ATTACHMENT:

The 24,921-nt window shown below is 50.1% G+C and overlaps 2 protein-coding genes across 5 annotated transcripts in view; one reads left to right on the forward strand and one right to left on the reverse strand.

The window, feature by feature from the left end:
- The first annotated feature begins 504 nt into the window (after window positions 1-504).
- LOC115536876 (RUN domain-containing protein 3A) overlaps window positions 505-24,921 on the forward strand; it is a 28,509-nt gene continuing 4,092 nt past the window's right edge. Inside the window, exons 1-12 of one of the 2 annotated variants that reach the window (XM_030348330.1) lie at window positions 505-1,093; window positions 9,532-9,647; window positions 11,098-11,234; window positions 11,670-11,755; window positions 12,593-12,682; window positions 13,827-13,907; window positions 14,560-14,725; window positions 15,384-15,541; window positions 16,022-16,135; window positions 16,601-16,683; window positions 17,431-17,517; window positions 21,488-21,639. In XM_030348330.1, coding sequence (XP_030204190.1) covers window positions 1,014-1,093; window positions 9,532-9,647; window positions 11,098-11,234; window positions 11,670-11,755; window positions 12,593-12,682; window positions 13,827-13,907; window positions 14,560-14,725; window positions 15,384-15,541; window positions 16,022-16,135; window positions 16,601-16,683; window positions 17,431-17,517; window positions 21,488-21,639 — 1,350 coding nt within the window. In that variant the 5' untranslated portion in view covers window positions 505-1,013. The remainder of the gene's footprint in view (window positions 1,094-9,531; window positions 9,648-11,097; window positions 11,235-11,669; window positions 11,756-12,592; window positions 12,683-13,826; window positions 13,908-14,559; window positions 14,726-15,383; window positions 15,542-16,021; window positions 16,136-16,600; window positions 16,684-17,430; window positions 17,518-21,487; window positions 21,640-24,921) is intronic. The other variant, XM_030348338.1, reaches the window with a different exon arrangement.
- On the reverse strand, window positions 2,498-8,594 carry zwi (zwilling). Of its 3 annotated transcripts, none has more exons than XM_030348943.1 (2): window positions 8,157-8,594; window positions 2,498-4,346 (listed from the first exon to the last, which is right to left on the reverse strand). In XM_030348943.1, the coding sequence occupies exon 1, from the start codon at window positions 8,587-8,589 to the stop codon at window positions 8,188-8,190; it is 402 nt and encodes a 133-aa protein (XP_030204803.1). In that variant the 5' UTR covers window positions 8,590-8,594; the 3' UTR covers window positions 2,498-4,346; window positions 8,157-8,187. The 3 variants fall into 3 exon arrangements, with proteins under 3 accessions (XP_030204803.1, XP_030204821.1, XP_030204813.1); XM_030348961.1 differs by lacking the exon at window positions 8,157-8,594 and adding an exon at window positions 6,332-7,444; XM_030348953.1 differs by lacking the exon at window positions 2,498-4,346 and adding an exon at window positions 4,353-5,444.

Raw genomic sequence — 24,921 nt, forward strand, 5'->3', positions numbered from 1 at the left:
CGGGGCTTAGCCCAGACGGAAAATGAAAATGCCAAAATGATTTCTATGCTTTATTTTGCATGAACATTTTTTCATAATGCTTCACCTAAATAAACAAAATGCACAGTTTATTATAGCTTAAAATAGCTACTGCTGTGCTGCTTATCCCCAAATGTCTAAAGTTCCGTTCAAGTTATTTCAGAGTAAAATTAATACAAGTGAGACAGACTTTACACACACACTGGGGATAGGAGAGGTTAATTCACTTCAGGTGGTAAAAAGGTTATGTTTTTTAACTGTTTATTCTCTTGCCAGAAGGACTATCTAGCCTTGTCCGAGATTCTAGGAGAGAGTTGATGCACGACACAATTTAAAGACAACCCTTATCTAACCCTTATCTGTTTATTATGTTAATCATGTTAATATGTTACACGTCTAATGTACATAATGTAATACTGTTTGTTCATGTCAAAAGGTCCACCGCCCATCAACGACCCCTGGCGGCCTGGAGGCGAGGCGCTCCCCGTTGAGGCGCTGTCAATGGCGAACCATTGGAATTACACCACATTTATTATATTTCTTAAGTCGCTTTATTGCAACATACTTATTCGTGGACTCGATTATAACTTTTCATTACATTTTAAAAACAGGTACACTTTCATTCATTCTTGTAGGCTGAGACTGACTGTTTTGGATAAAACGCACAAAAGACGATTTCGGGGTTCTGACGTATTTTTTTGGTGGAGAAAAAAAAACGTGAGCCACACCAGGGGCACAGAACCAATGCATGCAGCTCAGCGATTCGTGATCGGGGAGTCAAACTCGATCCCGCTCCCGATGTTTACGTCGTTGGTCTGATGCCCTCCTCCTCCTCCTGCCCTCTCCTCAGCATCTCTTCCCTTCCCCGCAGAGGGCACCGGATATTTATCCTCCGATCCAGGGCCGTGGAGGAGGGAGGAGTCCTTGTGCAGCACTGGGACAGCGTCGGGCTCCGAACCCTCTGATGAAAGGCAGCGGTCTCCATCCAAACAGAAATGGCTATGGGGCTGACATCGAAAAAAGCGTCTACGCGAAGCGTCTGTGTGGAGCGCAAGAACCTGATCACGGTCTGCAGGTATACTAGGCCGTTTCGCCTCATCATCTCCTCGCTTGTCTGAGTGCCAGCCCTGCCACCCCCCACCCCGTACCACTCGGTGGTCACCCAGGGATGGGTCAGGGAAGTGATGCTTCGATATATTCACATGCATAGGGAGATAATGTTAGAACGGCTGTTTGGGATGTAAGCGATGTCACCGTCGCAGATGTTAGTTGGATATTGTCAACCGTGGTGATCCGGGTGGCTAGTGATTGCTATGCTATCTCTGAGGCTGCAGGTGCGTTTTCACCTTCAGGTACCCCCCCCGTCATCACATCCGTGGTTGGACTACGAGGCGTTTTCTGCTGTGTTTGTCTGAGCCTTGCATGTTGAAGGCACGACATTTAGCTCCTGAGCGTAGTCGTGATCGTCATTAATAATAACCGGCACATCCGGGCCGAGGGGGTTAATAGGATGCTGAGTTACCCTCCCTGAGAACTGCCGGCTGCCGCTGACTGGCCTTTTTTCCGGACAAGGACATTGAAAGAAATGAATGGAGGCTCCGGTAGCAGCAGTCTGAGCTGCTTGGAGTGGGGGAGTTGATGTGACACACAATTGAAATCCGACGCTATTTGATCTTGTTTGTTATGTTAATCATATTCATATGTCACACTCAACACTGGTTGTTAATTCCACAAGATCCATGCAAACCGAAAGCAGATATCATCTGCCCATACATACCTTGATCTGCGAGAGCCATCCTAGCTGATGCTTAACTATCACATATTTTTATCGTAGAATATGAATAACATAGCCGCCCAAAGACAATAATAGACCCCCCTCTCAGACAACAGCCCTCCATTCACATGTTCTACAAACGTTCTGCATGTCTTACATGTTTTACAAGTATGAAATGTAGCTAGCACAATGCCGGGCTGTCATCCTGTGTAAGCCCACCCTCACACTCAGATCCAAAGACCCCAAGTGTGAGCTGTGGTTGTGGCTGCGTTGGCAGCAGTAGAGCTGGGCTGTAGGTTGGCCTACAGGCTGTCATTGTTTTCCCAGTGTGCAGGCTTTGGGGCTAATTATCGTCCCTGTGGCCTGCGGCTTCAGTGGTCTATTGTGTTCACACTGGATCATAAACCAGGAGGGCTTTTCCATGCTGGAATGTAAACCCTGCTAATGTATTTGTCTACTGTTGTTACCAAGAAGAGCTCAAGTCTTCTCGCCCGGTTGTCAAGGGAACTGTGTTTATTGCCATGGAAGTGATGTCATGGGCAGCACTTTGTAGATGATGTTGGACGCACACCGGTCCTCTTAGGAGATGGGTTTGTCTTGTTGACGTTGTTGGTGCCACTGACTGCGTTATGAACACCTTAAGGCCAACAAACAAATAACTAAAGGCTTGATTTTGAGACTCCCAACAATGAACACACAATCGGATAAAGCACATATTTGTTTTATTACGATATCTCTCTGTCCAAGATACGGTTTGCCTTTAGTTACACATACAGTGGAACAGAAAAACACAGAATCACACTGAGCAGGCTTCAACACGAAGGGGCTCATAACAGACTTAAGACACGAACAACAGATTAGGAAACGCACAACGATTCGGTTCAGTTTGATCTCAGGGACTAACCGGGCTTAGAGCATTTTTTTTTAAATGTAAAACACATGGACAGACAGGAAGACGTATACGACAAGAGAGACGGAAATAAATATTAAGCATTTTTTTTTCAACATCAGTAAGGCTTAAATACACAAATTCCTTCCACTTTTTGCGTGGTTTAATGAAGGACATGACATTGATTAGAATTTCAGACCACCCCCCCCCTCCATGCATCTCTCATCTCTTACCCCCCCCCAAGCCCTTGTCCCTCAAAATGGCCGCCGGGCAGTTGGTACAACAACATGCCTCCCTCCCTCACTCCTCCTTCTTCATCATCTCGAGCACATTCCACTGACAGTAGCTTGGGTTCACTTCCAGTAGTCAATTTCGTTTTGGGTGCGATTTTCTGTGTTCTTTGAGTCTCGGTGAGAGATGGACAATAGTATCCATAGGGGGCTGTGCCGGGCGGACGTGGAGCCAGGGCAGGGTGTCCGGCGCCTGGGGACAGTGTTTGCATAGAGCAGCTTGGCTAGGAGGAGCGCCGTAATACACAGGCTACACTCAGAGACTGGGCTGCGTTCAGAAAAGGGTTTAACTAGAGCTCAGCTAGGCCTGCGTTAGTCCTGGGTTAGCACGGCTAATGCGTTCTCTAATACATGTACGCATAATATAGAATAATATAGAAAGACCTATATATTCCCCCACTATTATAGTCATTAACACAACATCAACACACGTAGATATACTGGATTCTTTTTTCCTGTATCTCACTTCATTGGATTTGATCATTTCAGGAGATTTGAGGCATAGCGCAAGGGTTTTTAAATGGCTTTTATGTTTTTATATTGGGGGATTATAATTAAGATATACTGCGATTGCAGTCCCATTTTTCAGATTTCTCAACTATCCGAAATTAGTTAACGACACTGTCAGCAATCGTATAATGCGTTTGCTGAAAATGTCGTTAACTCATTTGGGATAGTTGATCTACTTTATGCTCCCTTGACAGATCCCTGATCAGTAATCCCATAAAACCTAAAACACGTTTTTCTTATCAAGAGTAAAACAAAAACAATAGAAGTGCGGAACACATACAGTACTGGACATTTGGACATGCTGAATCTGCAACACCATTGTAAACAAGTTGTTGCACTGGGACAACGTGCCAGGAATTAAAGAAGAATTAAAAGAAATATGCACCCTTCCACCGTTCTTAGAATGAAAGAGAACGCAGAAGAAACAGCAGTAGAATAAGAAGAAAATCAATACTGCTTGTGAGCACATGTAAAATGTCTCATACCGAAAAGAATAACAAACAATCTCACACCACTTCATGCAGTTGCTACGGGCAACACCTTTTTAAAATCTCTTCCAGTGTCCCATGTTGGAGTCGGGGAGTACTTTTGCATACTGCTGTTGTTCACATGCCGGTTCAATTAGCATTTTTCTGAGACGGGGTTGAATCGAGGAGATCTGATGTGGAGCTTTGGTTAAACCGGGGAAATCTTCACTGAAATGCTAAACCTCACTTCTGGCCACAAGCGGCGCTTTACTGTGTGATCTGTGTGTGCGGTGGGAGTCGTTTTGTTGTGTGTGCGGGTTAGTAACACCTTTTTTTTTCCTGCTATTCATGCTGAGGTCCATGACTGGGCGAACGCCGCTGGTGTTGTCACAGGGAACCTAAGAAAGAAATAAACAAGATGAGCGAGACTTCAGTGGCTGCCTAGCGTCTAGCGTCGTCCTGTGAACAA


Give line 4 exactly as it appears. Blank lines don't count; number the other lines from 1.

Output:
- LOC115536876 (RUN domain-containing protein 3A) overlaps window positions 505-24,921 on the forward strand; it is a 28,509-nt gene continuing 4,092 nt past the window's right edge. Inside the window, exons 1-12 of one of the 2 annotated variants that reach the window (XM_030348330.1) lie at window positions 505-1,093; window positions 9,532-9,647; window positions 11,098-11,234; window positions 11,670-11,755; window positions 12,593-12,682; window positions 13,827-13,907; window positions 14,560-14,725; window positions 15,384-15,541; window positions 16,022-16,135; window positions 16,601-16,683; window positions 17,431-17,517; window positions 21,488-21,639. In XM_030348330.1, coding sequence (XP_030204190.1) covers window positions 1,014-1,093; window positions 9,532-9,647; window positions 11,098-11,234; window positions 11,670-11,755; window positions 12,593-12,682; window positions 13,827-13,907; window positions 14,560-14,725; window positions 15,384-15,541; window positions 16,022-16,135; window positions 16,601-16,683; window positions 17,431-17,517; window positions 21,488-21,639 — 1,350 coding nt within the window. In that variant the 5' untranslated portion in view covers window positions 505-1,013. The remainder of the gene's footprint in view (window positions 1,094-9,531; window positions 9,648-11,097; window positions 11,235-11,669; window positions 11,756-12,592; window positions 12,683-13,826; window positions 13,908-14,559; window positions 14,726-15,383; window positions 15,542-16,021; window positions 16,136-16,600; window positions 16,684-17,430; window positions 17,518-21,487; window positions 21,640-24,921) is intronic. The other variant, XM_030348338.1, reaches the window with a different exon arrangement.